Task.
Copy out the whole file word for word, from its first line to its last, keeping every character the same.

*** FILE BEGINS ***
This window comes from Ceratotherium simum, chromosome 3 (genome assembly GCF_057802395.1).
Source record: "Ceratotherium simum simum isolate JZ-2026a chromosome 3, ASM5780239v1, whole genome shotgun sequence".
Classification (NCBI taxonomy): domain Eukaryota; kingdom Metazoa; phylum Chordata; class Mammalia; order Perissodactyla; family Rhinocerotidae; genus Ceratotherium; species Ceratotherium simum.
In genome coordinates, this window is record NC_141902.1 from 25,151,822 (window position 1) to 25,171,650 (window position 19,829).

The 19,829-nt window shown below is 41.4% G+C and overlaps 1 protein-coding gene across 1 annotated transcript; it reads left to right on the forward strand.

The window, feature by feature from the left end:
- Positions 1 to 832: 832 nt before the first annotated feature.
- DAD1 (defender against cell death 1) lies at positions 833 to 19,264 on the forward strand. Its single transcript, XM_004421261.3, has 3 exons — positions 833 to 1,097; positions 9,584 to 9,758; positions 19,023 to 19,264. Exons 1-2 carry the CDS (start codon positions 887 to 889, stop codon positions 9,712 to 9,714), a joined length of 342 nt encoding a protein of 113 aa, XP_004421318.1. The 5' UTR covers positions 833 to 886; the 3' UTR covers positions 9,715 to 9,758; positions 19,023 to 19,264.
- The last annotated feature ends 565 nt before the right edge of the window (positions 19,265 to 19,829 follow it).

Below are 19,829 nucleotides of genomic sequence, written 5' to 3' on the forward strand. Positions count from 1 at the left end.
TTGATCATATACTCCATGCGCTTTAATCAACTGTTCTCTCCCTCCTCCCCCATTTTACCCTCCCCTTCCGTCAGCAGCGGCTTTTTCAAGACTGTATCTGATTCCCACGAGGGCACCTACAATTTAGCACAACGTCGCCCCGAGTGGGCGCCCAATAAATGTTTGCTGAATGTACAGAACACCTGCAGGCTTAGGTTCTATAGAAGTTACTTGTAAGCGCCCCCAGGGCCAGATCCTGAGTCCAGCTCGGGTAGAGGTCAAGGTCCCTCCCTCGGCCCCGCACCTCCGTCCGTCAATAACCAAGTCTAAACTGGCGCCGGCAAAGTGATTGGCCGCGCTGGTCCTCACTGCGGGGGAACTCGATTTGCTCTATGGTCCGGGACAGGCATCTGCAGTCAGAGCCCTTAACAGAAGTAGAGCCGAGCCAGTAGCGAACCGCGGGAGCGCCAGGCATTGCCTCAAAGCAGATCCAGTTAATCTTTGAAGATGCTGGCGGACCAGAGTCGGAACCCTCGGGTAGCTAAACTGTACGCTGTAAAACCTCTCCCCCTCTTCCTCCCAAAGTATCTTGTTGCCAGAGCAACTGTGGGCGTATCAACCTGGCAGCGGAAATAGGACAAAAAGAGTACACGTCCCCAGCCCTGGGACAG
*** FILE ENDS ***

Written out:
This window comes from Ceratotherium simum, chromosome 3 (genome assembly GCF_057802395.1).
Source record: "Ceratotherium simum simum isolate JZ-2026a chromosome 3, ASM5780239v1, whole genome shotgun sequence".
Classification (NCBI taxonomy): domain Eukaryota; kingdom Metazoa; phylum Chordata; class Mammalia; order Perissodactyla; family Rhinocerotidae; genus Ceratotherium; species Ceratotherium simum.
In genome coordinates, this window is record NC_141902.1 from 25,151,822 (window position 1) to 25,171,650 (window position 19,829).

The 19,829-nt window shown below is 41.4% G+C and overlaps 1 protein-coding gene across 1 annotated transcript; it reads left to right on the forward strand.

The window, feature by feature from the left end:
- Positions 1 to 832: 832 nt before the first annotated feature.
- DAD1 (defender against cell death 1) lies at positions 833 to 19,264 on the forward strand. Its single transcript, XM_004421261.3, has 3 exons — positions 833 to 1,097; positions 9,584 to 9,758; positions 19,023 to 19,264. Exons 1-2 carry the CDS (start codon positions 887 to 889, stop codon positions 9,712 to 9,714), a joined length of 342 nt encoding a protein of 113 aa, XP_004421318.1. The 5' UTR covers positions 833 to 886; the 3' UTR covers positions 9,715 to 9,758; positions 19,023 to 19,264.
- The last annotated feature ends 565 nt before the right edge of the window (positions 19,265 to 19,829 follow it).

Below are 19,829 nucleotides of genomic sequence, written 5' to 3' on the forward strand. Positions count from 1 at the left end.
TTGATCATATACTCCATGCGCTTTAATCAACTGTTCTCTCCCTCCTCCCCCATTTTACCCTCCCCTTCCGTCAGCAGCGGCTTTTTCAAGACTGTATCTGATTCCCACGAGGGCACCTACAATTTAGCACAACGTCGCCCCGAGTGGGCGCCCAATAAATGTTTGCTGAATGTACAGAACACCTGCAGGCTTAGGTTCTATAGAAGTTACTTGTAAGCGCCCCCAGGGCCAGATCCTGAGTCCAGCTCGGGTAGAGGTCAAGGTCCCTCCCTCGGCCCCGCACCTCCGTCCGTCAATAACCAAGTCTAAACTGGCGCCGGCAAAGTGATTGGCCGCGCTGGTCCTCACTGCGGGGGAACTCGATTTGCTCTATGGTCCGGGACAGGCATCTGCAGTCAGAGCCCTTAACAGAAGTAGAGCCGAGCCAGTAGCGAACCGCGGGAGCGCCAGGCATTGCCTCAAAGCAGATCCAGTTAATCTTTGAAGATGCTGGCGGACCAGAGTCGGAACCCTCGGGTAGCTAAACTGTACGCTGTAAAACCTCTCCCCCTCTTCCTCCCAAAGTATCTTGTTGCCAGAGCAACTGTGGGCGTATCAACCTGGCAGCGGAAATAGGACAAAAAGAGTACACGTCCCCAGCCCTGGGACAG